Having lived in the Netherlands, the canals are not a novelty to me. But there is something magical about the canals and bridges of Venice. While walking through cobbled, narrow alleyways, you get a feeling of playing hide and seek with the canals. You lose when you end up at a point where you have to cross the canal, but there is no bridge. Retrace your path and start afresh!

Sometimes during this game, you will reach a quiet, deserted alley. You will hear a faint noise of the bustle, the map will say that the streets filled with tourists are just a few meters away, but you will stay there, frozen in the time. At this very moment, you will realize that you have discovered the heart of Venice and also have won the game.

Alleyways of Venice

Generally, Venice is considered as the city of love. Indeed, you will see a lot of couples. Some even get married over here. Witnessing the sunset, they exchange their vows and then proceed to enjoy the gondola ride. Venetians often give a generous applause when a married couple comes over any bridge.

In Venice, you can easily travel on foot if you like walking. But when in Venice, do like Venetians do — ride Vaporettos (Water Buses). You can buy 1/2/3 or more days of Public transport pass which gives you free access to buses and Vaporettos. You can combine it with the museum card (not worthwhile in my opinion) and if you are a young student, you will get more discount! These Vaporettos ride in fixed routes and are not only convenient but also offer scenic views.

A ride in a Vaporetto

Standing on the deck as the boat cruises through city canals, you will enjoy the majestic shoreline of Venice. As the sun sets, hearing splashing sound of water while watching the city glimmering in a golden yellow colour pass by will be a treat to your senses.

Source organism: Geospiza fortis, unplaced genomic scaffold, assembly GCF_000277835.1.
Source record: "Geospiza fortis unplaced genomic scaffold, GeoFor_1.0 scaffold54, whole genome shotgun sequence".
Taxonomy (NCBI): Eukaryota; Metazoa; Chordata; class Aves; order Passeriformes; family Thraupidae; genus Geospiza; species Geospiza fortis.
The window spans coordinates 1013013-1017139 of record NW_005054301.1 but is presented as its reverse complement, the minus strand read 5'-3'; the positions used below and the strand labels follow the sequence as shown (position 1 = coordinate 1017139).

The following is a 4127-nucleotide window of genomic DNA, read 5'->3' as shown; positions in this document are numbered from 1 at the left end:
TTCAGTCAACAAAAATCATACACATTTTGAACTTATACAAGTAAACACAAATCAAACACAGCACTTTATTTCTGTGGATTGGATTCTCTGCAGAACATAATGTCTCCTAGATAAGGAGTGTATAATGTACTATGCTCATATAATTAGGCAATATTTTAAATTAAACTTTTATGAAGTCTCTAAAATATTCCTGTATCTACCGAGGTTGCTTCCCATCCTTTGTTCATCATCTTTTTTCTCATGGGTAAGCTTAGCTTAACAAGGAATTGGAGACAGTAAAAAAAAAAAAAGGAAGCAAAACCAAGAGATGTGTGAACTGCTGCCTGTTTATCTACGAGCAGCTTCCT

You don’t need me to tell you how amazing the Italian food is. When you get tired, enjoy a delicious meal in pizzerias of Venice. You will find these at every corner in the city. Big restaurants have live music to accompany the great food. For sad solo souls like me, there are a number of places where you can get takeaway pizza or pasta and enjoy it while sitting on a bridge. You cannot complete your dinner without having a bite of Italian Gelato. There are so many varieties to choose from! My favourite is ‘Bacio’ which literally means a kiss!

Night in Venice

If dark is your cup of coffee (see what I did there ;) ), Italian Moka pot coffee will not disappoint you. You can also try hundreds of coffee varieties from baristos like Torrefazione Cannaregio.

After the sightseeing and having quick lunch, I started walking from S. Mark’s square towards the train station. As I bought souvenirs on the bustling street, I realized my Venetian affair is coming to an end. I don’t remember which one started first — the train of carriages or the train of thoughts. Crossing the Venetian Lagoon, I said Ciao to the charming city while promising myself to return soon. Now I was ready for my next adventure in not so popular, yet very beautiful part of Italy: Trieste!

Crossing the lagoon

Stay tuned for Part 2!